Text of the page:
“COVID-19 is spreading faster than the wind from our cities and towns to the most remote communities. Testing and health services are overloaded, and this dangerous virus is running rampant in villages where people are yet to be given a first dose of the vaccine,” said Clement Manuri, Secretary General of Solomon Islands Red Cross Society.

In many Pacific Island countries, healthcare systems lack resources, equipment and infrastructure, compounded by the remote environment, according to IFRC. These islands also face natural disasters regularly – cyclones, floods, tsunamis, volcanoes – which need responding to as well as outbreaks, as happened with the volcanic eruption in Tonga in December and Cyclone Cody in Fiji in January.

Anything that can be done to prevent the need for people to turn to healthcare facilities is therefore extremely crucial, and more so here than many regions of the world.

Katie Greenwood, Pacific Head of Delegation at the IFRC highlighted the consequences of low vaccination rates.

“Solomon Islands and other countries in the Pacific are facing their first wave of COVID-19 and it’s clear that vaccinations help protect people from severe illness, hospitalisation and death, particularly in countries with fragile health systems,” she said, adding that outbreaks in Fiji and Papua New Guinea (PNG) have shown “how this ruthless virus overwhelms hospitals and health systems.”

Fiii has reported more than 63,000 COVID-19 cases and 834 deaths to date, while PNG has reported more than 41,000 cases and over 630 deaths. Experts across the region are concerned repeat scenarios will happen across the Pacific Island communities as they face either first cases or new waves of COVID-19. Six Pacific island nations are yet to report a case of Covid-19.

Casey told Croakey that some countries have been repatriating hundreds and hundreds of people at a time, meaning there will be cases, even with quarantine and testing in place. “We say to the countries, this could happen imminently, so you need to prepare,” he said.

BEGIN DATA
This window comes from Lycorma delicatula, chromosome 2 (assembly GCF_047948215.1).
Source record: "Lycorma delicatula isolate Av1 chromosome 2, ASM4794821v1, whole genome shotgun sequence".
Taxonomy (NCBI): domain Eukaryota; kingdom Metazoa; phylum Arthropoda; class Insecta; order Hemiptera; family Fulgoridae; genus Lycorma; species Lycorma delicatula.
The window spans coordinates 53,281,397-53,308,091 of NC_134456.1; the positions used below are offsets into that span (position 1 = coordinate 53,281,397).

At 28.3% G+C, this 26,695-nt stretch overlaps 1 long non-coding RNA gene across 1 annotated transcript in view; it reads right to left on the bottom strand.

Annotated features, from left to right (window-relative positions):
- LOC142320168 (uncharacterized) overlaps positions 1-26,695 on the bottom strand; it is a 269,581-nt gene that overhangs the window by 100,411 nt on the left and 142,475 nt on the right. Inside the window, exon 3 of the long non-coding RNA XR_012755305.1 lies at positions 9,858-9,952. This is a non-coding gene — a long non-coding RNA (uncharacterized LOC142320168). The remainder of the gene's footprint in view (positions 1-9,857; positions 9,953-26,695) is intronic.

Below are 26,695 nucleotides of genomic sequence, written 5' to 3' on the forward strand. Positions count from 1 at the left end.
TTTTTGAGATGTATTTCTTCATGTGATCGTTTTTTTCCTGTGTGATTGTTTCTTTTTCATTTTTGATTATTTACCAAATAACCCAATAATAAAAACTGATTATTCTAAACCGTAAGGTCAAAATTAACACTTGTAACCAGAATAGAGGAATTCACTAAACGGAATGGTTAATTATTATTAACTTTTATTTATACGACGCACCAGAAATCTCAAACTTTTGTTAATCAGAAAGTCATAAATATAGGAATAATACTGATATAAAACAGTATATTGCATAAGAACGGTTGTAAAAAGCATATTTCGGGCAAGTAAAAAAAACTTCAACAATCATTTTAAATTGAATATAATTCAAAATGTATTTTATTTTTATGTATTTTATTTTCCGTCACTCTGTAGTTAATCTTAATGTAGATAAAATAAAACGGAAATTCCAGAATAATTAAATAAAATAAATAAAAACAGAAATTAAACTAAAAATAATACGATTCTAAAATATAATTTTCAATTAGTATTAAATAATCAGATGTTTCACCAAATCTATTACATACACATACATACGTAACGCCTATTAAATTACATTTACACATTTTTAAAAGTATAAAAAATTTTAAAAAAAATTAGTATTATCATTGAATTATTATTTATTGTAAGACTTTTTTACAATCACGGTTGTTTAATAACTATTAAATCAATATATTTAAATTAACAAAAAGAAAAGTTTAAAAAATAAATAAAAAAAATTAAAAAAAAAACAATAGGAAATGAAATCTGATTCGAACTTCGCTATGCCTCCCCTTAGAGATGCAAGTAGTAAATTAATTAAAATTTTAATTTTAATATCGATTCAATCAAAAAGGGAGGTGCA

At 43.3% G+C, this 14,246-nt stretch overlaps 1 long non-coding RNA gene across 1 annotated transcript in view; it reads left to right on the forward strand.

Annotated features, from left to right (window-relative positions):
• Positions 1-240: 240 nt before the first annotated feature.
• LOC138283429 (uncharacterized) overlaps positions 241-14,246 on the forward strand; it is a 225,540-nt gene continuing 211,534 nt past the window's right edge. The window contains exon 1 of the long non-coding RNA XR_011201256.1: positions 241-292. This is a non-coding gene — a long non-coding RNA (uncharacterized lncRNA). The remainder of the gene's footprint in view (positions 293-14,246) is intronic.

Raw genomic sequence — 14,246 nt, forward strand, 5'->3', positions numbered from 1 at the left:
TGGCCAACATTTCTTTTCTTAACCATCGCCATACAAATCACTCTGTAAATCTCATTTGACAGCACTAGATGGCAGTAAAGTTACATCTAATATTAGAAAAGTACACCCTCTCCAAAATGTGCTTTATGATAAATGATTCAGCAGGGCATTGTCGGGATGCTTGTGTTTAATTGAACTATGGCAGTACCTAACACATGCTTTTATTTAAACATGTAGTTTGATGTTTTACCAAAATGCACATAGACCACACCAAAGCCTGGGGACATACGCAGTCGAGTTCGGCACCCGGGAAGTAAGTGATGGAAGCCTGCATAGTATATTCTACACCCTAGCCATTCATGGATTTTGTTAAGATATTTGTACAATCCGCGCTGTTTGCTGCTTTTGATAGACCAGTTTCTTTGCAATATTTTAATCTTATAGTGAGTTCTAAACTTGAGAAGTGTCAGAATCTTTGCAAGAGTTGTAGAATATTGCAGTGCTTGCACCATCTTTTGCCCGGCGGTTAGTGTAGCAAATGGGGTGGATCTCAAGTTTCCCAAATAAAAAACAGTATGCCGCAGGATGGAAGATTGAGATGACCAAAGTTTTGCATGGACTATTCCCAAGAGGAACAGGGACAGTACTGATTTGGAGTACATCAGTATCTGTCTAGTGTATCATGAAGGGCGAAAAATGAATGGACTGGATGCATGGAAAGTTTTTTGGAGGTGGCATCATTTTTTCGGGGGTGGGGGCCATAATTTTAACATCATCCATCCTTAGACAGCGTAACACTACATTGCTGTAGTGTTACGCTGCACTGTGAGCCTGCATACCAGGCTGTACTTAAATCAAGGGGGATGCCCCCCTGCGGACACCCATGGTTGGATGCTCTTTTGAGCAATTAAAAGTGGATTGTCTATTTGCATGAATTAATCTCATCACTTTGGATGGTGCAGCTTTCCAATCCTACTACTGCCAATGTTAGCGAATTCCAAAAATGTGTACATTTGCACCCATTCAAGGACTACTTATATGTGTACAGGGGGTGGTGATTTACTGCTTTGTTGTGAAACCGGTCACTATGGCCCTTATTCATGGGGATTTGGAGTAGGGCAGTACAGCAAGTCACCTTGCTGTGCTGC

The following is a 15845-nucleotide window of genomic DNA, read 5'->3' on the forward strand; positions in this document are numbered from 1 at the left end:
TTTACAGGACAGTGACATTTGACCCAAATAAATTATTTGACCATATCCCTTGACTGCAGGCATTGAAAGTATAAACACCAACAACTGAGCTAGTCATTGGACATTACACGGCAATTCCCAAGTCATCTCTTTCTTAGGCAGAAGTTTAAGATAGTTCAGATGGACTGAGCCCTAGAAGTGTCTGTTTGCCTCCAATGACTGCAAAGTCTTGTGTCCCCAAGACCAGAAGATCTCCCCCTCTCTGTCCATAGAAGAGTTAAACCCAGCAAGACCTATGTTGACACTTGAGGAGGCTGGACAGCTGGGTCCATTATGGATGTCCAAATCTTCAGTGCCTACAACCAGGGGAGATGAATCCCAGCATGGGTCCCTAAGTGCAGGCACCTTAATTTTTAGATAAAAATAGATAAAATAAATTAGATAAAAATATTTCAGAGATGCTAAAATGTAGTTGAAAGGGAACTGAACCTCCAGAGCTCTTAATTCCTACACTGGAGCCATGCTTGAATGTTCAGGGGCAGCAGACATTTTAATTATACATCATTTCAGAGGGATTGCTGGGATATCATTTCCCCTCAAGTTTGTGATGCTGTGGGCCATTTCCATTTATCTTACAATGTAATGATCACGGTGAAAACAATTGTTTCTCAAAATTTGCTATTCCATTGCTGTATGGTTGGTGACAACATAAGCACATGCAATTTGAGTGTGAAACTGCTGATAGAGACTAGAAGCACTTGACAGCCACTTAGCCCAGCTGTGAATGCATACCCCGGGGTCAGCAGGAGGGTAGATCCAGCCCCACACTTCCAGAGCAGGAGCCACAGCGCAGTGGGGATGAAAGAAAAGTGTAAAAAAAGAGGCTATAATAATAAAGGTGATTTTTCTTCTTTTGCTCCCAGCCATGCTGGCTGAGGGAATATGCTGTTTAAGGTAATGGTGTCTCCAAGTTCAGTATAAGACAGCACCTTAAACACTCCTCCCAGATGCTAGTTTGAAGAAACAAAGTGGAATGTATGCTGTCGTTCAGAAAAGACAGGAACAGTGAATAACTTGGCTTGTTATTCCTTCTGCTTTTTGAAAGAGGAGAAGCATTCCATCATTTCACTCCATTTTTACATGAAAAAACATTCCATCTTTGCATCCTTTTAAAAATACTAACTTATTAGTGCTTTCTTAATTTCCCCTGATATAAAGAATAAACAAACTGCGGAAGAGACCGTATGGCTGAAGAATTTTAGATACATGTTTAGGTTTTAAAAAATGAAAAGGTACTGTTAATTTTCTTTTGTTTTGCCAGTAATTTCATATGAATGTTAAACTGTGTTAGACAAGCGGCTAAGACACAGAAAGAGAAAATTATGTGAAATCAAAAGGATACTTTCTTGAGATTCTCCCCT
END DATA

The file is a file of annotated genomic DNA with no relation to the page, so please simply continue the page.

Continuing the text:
Delivering vaccines in Fiji. Photo courtesy, IFRC

What lies ahead

The Pacific Islands were able to firmly shut themselves off from the rest of world – and each other – and have watched how the pandemic has unfolded elsewhere, to inform their preparations. But their economies need international – and national – exchanges to survive.

Lockdowns and continued border closures are not viable for a region that relies heavily on tourism for income. According to a report by the Pacific Private Sector Development Initiative, tourism provides more than 20 percent of the gross domestic product (GDP) in six Pacific Islands, including the Cook Islands where the figure was 66 percent. In 2019, tourists outnumbered the local population in Kiribati 11:1.

The government of the Solomon Islands is already reviewing COVID-19 restrictions with a view to relaxing them. Prime Minister Manasseh Sogavare said in a nationwide address in February that COVID-19 was challenging the country’s economy, with measures such as the countrywide lockdowns “not sustainable, especially in a small economy like ours.”

Sogovare added that the primary objective now was to “manage the community transmission of COVID-19, while protecting those at risk and those who are vulnerable to community transmission, while sustaining the economic livelihoods of our citizens”. Though the Health and Medical Services Minister continues to stress the need for the public to stay vigilant in practicing Covid-19 safety measures.

But this will inevitably highlight certain vulnerabilities in the population.

Not all the islands have had equal access to resources such as vaccines during this time, leaving some, like the Cook Islands, in better situations than others, like the Solomon Islands following the challenges around logistics, delivery and hesitancy.

Many Pacific Island communities also have among the highest rates of obesity and diabetes in the world, which we know increases a person’s vulnerability to severe disease from Covid-19. Kiribati and Palau have around one in five people living with diabetes and their healthcare facilities will not be able to cope with many severe cases.

And with other parts of the world relaxing restrictions – and people from those regions visiting the islands on holiday – will the Pacific Island populations be able to maintain them for long?

Casey believes the preparations made in the last two years will prove to be valuable as the year plays out.

“Fiji had a large Delta wave last year and has reopened and is now transitioning to trying to live safely with COVID-19,” said Casey. “We’ll probably see more evolution in that direction in the months ahead across the Pacific.”

Meera Senthilingam is a global health journalist based in London and an editor at Croakey


Croakey acknowledges and thanks donors to our public interest journalism funding pool for supporting this article.


Previously at Croakey by Meera Senthilingam